Are you a cult?

It is common for people in conversations about intentional communities to wonder or even ask out loud “Is this a cult?” It is a good question which warrants investigation.  What we know about the people who live in cults is that they chose different lifestyles than the mainstream.  They live together. They work together.  They build their own culture and have their own internal rules, norms and agreements.  Visitors from the mainstream must conform to the cults rules while they are visiting.  They often have unusual sex practices.  They are often dismissive of the criticism they get from the outside.  If you look at it this way, my communities would certainly qualify.


These things, while often true about intentional communities, are not the problematic aspects of cult culture.  Where cults start to go bad is when they deny the autonomy of the individual and force behavior which is harmful and/or unfair.  If we look at the more problematic qualities which typify a cult, they are something like this:

  1. it has a living charismatic leader
  2. you give them all your money
  3. you are kept away from your old friends and family
  4. you can’t leave when you might like

This is not what the intentional communities i reside in are doing.  There are people who take leadership roles, but this is rarely based on charisma and is never totalizing.  At Twin Oaks you can give your cash assets to the community and when you leave you get them back (without interest).  Were we are real cult, that money would never come back.  Only our low disposable income (our allowance) gets in the way of visiting our friends and family, who are more than welcome to come and visit us.

questioning attitude

Let me dig into the last point: In a cult, you can’t leave when you might like to.  It is very easy to leave Twin Oaks and Acorn.  People might discourage you from leaving because they don’t want to lose a friend, or because they think no good can befall those who leave.  But we are not holding anyone against their will (and as a community recruiter, i can tell you the last thing i want around is grumpy communards who don’t want to live with us anymore.)

What is also true is that you can arrive at Twin Oaks and Acorn with no money and we will still seriously consider you for membership.  You buy a condo, you may not be able to sell it when you need to.  In fact lets tweak this list just a bit and see what we find:

  1. it has a living egotistical boss
  2. they pay you as little as they can
  3. they consume most of your time and energy, leaving little time to socialize with friends and family
  4. leaving feels difficult or impossible

You have likely guessed i am slipping corporation in for cult and finding many of these disturbing characteristics are present (in slightly different forms) by almost everyone’s employment situation.

Escape Captivity

Escape Captivity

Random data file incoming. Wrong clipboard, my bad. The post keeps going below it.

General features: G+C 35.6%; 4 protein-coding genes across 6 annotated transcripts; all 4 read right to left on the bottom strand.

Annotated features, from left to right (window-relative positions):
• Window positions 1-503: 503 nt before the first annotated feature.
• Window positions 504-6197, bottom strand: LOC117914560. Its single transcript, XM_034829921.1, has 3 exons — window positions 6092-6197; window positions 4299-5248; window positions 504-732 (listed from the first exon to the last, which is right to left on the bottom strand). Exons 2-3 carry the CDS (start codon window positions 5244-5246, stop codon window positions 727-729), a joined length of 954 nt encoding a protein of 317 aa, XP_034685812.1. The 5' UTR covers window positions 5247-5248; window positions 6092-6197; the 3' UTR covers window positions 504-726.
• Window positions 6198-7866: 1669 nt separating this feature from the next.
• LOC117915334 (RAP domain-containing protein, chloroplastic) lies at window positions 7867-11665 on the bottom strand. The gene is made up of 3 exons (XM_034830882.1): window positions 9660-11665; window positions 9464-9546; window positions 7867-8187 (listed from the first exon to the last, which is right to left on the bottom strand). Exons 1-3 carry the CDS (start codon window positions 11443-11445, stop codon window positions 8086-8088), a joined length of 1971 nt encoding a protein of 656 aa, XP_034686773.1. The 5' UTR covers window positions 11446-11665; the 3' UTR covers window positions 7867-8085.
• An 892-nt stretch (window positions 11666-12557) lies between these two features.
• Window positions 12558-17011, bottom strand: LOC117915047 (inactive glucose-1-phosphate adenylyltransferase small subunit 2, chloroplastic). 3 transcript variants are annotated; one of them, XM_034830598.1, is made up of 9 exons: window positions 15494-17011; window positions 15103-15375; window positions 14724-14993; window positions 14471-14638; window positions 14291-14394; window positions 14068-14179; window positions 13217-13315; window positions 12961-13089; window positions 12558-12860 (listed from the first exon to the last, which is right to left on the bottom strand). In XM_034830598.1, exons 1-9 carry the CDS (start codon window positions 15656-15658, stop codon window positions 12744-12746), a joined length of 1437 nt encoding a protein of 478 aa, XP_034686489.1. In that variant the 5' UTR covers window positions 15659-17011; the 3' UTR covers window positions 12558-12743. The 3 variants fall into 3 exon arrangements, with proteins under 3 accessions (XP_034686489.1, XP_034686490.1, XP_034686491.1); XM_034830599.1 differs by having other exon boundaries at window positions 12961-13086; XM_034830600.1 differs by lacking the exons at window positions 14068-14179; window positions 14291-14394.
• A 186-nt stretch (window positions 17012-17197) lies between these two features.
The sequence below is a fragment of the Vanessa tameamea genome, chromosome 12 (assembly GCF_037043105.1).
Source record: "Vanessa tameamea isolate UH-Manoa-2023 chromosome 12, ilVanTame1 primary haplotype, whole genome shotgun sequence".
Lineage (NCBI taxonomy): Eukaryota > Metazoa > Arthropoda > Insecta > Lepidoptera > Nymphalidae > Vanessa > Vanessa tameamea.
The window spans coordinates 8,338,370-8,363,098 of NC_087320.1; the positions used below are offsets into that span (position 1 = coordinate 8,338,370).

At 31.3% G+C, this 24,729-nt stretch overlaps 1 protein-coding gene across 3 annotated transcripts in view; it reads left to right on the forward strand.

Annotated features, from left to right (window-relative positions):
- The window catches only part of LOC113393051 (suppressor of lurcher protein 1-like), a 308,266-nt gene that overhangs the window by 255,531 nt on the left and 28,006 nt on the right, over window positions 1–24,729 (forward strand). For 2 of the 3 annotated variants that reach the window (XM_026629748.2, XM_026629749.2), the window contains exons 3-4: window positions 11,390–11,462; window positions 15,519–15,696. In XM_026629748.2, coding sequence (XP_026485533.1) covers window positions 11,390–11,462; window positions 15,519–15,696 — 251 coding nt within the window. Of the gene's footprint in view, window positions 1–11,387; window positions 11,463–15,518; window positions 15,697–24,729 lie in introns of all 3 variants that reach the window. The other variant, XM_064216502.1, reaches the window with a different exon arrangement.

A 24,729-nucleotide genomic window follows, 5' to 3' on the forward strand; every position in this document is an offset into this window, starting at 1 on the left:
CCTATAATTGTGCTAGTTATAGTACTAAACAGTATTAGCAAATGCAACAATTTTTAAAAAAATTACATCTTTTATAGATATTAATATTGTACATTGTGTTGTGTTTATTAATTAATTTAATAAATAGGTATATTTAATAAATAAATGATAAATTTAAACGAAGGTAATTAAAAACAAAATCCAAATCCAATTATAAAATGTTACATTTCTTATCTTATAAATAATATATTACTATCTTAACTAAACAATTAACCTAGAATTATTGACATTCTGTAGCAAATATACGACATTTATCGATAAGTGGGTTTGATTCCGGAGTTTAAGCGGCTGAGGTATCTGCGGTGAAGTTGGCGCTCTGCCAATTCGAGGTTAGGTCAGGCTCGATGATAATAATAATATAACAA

cult job


[Edited by Vermin F. Cockwolf] April 1, 6:6 PM PDT


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About paxus

a funologist, memeticist and revolutionary. Can be found in the vanity bin of Wikipedia and in locations of imminent calamity. buckle up, there is going to be some rough sledding.

5 responses to “Are you a cult?”

  1. santalorena says :

    In describing the Radical Faeries to a new friend recently, I worried aloud that we sounded like a cult. My Faerie friend sitting next to me said, “No, a cult has a charismatic leader; we have thousands of charismatic leaders.” Sums it up.

  2. dbmamaz says :

    yeah, a little late in my reading, but at my UU church today, the minister was talking about how we need to do a better job of getting the word out about UU . . . which I do a lot, on homeschool forums, actually . . . but then she asked if anyone else has had someone say “is that a cult?” it totally cracked me up – ppl have certainly asked me that about EW, but not about church?

  3. Logan says :

    One defining characteristic of a “cult”, can exist in even a secular, egalitarian, community. That would be conformity of thought. Free spirits can easily be made to feel foreign, for questioning memes, sacred cows, etc. Ideology can exist anywhere on the political spectrum. Thankfully, I haven’t seen this happen, but I know how easy it would be for it to happen. Freedom of thought; the last frontier. (Oh, I consider Acorn mighty free.)

  4. madgelma says :

    Hi Paxus! I lost track of you on Facebook after leaving that pit of soul-sucking hell, and I don’t have your email address, so thought I’d use this channel to check in on whether you ever finished reading Mating in Captivity and, if so, what you thought/how you felt about it. I’m over at, and emailable at madgelma[at]hotmail[dot]com. Best to you! And I agree that cults and corporations/industrial civilization have lots in common.

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